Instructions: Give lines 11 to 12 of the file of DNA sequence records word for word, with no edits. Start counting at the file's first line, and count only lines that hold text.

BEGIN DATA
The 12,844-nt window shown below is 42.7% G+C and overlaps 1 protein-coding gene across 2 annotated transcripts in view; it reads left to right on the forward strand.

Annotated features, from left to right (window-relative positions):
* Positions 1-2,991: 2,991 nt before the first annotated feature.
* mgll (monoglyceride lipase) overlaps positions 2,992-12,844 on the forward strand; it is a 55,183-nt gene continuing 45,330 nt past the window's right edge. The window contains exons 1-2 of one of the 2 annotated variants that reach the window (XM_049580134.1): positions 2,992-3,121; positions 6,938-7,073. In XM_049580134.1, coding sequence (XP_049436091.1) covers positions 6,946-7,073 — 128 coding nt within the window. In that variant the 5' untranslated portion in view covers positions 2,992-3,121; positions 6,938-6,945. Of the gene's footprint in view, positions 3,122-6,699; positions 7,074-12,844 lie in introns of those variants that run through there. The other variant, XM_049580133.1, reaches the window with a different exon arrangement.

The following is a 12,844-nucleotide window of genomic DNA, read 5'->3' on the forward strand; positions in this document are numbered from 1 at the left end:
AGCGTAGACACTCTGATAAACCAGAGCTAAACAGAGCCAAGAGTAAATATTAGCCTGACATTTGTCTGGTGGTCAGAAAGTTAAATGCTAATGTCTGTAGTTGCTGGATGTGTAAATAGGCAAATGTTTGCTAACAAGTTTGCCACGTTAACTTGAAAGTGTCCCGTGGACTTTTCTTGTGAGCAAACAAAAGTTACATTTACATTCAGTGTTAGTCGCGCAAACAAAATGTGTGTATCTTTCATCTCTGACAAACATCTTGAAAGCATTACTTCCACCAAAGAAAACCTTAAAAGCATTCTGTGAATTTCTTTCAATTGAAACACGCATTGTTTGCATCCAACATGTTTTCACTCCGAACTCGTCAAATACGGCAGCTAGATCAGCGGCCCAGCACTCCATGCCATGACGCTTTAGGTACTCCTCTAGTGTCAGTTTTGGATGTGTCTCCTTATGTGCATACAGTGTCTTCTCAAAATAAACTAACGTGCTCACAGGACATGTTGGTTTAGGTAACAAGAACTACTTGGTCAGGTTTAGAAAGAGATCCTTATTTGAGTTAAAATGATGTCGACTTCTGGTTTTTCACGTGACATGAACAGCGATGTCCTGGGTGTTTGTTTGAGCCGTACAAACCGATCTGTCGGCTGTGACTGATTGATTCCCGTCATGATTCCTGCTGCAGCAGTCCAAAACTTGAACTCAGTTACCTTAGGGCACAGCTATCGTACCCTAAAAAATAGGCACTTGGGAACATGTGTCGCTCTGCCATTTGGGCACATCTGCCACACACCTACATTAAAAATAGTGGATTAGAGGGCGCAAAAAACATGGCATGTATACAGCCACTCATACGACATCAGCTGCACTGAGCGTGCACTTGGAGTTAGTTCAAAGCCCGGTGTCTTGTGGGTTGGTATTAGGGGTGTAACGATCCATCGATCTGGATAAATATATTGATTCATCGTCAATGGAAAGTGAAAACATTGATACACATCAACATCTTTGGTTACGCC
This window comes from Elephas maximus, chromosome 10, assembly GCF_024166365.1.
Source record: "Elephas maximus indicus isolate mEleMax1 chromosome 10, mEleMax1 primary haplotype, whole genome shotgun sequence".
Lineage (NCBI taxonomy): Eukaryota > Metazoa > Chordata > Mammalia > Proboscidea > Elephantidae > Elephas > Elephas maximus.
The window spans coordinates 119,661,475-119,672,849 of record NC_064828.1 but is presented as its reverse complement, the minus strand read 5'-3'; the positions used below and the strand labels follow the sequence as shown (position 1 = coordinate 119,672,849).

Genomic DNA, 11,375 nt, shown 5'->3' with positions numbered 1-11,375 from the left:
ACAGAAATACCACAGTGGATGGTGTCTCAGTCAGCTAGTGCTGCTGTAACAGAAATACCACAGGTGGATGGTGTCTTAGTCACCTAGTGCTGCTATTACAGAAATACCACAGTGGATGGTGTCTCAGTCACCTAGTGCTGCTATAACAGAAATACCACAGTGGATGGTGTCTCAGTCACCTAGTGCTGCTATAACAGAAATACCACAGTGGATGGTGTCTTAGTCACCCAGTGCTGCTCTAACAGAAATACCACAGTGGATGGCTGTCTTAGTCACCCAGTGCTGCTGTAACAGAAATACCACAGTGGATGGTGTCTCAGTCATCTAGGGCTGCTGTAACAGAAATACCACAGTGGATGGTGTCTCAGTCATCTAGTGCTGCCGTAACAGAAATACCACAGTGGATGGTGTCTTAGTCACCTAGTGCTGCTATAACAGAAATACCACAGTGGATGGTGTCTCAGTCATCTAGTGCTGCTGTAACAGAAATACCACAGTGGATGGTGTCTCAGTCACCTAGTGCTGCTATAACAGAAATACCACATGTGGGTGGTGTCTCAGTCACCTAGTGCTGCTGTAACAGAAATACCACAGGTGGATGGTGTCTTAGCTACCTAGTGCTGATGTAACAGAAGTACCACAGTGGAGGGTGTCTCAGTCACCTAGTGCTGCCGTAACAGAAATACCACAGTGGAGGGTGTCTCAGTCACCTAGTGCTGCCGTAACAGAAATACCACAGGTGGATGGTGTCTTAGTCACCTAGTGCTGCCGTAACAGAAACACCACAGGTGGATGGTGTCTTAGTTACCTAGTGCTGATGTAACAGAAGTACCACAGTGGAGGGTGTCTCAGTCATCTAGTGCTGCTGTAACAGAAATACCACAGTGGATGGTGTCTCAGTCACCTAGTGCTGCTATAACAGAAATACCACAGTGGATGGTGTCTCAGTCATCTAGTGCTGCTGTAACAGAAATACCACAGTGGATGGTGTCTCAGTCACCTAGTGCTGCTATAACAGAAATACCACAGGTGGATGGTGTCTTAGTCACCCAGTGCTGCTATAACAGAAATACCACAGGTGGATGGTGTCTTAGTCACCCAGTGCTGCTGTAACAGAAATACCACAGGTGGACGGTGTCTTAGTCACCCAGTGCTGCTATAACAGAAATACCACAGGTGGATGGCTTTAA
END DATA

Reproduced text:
Genomic DNA, 11,375 nt, shown 5'->3' with positions numbered 1-11,375 from the left:
ACAGAAATACCACAGTGGATGGTGTCTCAGTCAGCTAGTGCTGCTGTAACAGAAATACCACAGGTGGATGGTGTCTTAGTCACCTAGTGCTGCTATTACAGAAATACCACAGTGGATGGTGTCTCAGTCACCTAGTGCTGCTATAACAGAAATACCACAGTGGATGGTGTCTCAGTCACCTAGTGCTGCTATAACAGAAATACCACAGTGGATGGTGTCTTAGTCACCCAGTGCTGCTCTAACAGAAATACCACAGTGGATGGCTGTCTTAGTCACCCAGTGCTGCTGTAACAGAAATACCACAGTGGATGGTGTCTCAGTCATCTAGGGCTGCTGTAACAGAAATACCACAGTGGATGGTGTCTCAGTCATCTAGTGCTGCCGTAACAGAAATACCACAGTGGATGGTGTCTTAGTCACCTAGTGCTGCTATAACAGAAATACCACAGTGGATGGTGTCTCAGTCATCTAGTGCTGCTGTAACAGAAATACCACAGTGGATGGTGTCTCAGTCACCTAGTGCTGCTATAACAGAAATACCACATGTGGGTGGTGTCTCAGTCACCTAGTGCTGCTGTAACAGAAATACCACAGGTGGATGGTGTCTTAGCTACCTAGTGCTGATGTAACAGAAGTACCACAGTGGAGGGTGTCTCAGTCACCTAGTGCTGCCGTAACAGAAATACCACAGTGGAGGGTGTCTCAGTCACCTAGTGCTGCCGTAACAGAAATACCACAGGTGGATGGTGTCTTAGTCACCTAGTGCTGCCGTAACAGAAACACCACAGGTGGATGGTGTCTTAGTTACCTAGTGCTGATGTAACAGAAGTACCACAGTGGAGGGTGTCTCAGTCATCTAGTGCTGCTGTAACAGAAATACCACAGTGGATGGTGTCTCAGTCACCTAGTGCTGCTATAACAGAAATACCACAGTGGATGGTGTCTCAGTCATCTAGTGCTGCTGTAACAGAAATACCACAGTGGATGGTGTCTCAGTCACCTAGTGCTGCTATAACAGAAATACCACAGGTGGATGGTGTCTTAGTCACCCAGTGCTGCTATAACAGAAATACCACAGGTGGATGGTGTCTTAGTCACCCAGTGCTGCTGTAACAGAAATACCACAGGTGGACGGTGTCTTAGTCACCCAGTGCTGCTATAACAGAAATACCACAGGTGGATGGCTTTAA